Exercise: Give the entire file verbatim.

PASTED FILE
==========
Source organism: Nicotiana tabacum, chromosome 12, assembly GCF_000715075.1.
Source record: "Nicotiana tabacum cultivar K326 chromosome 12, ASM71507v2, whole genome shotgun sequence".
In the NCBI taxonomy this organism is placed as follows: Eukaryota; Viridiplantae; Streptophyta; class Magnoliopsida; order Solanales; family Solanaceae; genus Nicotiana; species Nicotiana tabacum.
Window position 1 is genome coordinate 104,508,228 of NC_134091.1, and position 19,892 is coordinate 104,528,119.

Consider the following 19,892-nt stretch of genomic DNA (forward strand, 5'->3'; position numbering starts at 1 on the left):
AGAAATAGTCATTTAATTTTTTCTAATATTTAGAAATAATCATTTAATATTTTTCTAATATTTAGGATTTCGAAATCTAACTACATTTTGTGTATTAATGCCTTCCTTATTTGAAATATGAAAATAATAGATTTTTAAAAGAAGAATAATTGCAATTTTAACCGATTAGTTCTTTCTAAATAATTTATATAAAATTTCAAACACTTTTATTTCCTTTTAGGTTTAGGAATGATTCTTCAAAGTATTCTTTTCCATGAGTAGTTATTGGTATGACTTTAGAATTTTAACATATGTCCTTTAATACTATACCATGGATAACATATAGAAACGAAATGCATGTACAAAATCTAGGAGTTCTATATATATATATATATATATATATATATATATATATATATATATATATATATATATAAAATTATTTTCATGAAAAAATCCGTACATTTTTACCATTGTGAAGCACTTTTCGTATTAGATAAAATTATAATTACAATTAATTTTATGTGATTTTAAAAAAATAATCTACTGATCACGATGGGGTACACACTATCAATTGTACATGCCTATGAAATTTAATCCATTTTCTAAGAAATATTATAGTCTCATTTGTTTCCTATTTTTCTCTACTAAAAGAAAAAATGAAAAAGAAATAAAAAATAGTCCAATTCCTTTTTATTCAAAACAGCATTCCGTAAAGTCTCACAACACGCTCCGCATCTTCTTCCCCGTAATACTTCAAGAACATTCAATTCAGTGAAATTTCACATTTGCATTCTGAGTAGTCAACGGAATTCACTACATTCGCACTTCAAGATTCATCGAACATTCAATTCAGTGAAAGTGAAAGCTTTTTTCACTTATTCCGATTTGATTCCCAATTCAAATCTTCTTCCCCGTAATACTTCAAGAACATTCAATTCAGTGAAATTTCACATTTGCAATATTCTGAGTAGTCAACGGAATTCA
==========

Source organism: Nicotiana tabacum, chromosome 12, assembly GCF_000715075.1.
Source record: "Nicotiana tabacum cultivar K326 chromosome 12, ASM71507v2, whole genome shotgun sequence".
In the NCBI taxonomy this organism is placed as follows: Eukaryota; Viridiplantae; Streptophyta; class Magnoliopsida; order Solanales; family Solanaceae; genus Nicotiana; species Nicotiana tabacum.
Window position 1 is genome coordinate 104,508,228 of NC_134091.1, and position 19,892 is coordinate 104,528,119.

Consider the following 19,892-nt stretch of genomic DNA (forward strand, 5'->3'; position numbering starts at 1 on the left):
AGAAATAGTCATTTAATTTTTTCTAATATTTAGAAATAATCATTTAATATTTTTCTAATATTTAGGATTTCGAAATCTAACTACATTTTGTGTATTAATGCCTTCCTTATTTGAAATATGAAAATAATAGATTTTTAAAAGAAGAATAATTGCAATTTTAACCGATTAGTTCTTTCTAAATAATTTATATAAAATTTCAAACACTTTTATTTCCTTTTAGGTTTAGGAATGATTCTTCAAAGTATTCTTTTCCATGAGTAGTTATTGGTATGACTTTAGAATTTTAACATATGTCCTTTAATACTATACCATGGATAACATATAGAAACGAAATGCATGTACAAAATCTAGGAGTTCTATATATATATATATATATATATATATATATATATATATATATATATATATATATATAAAATTATTTTCATGAAAAAATCCGTACATTTTTACCATTGTGAAGCACTTTTCGTATTAGATAAAATTATAATTACAATTAATTTTATGTGATTTTAAAAAAATAATCTACTGATCACGATGGGGTACACACTATCAATTGTACATGCCTATGAAATTTAATCCATTTTCTAAGAAATATTATAGTCTCATTTGTTTCCTATTTTTCTCTACTAAAAGAAAAAATGAAAAAGAAATAAAAAATAGTCCAATTCCTTTTTATTCAAAACAGCATTCCGTAAAGTCTCACAACACGCTCCGCATCTTCTTCCCCGTAATACTTCAAGAACATTCAATTCAGTGAAATTTCACATTTGCATTCTGAGTAGTCAACGGAATTCACTACATTCGCACTTCAAGATTCATCGAACATTCAATTCAGTGAAAGTGAAAGCTTTTTTCACTTATTCCGATTTGATTCCCAATTCAAATCTTCTTCCCCGTAATACTTCAAGAACATTCAATTCAGTGAAATTTCACATTTGCAATATTCTGAGTAGTCAACGGAATTCA